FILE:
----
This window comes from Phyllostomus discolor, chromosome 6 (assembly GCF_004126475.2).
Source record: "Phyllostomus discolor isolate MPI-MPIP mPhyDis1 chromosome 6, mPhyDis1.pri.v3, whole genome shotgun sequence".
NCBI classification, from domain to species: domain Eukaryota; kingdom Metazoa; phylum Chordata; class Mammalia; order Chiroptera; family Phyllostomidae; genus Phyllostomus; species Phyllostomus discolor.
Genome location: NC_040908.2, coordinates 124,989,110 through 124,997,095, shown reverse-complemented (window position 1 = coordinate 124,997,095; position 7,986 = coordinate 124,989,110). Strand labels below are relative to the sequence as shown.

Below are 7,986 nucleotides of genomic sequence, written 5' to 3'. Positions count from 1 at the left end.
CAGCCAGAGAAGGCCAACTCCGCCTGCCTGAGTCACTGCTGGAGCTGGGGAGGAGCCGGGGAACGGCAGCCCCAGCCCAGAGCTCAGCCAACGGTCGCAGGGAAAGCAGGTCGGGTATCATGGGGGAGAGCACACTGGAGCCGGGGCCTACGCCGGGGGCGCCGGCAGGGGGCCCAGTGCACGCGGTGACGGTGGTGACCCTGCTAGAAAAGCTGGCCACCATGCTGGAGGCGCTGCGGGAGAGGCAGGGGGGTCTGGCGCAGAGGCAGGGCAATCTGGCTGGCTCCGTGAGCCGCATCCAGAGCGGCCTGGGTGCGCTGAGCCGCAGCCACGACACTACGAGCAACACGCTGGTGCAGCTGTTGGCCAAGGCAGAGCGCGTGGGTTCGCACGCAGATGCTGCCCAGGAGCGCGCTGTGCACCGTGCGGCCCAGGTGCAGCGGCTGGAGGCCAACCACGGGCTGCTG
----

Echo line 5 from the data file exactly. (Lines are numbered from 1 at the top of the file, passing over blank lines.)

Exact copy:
Below are 7,986 nucleotides of genomic sequence, written 5' to 3'. Positions count from 1 at the left end.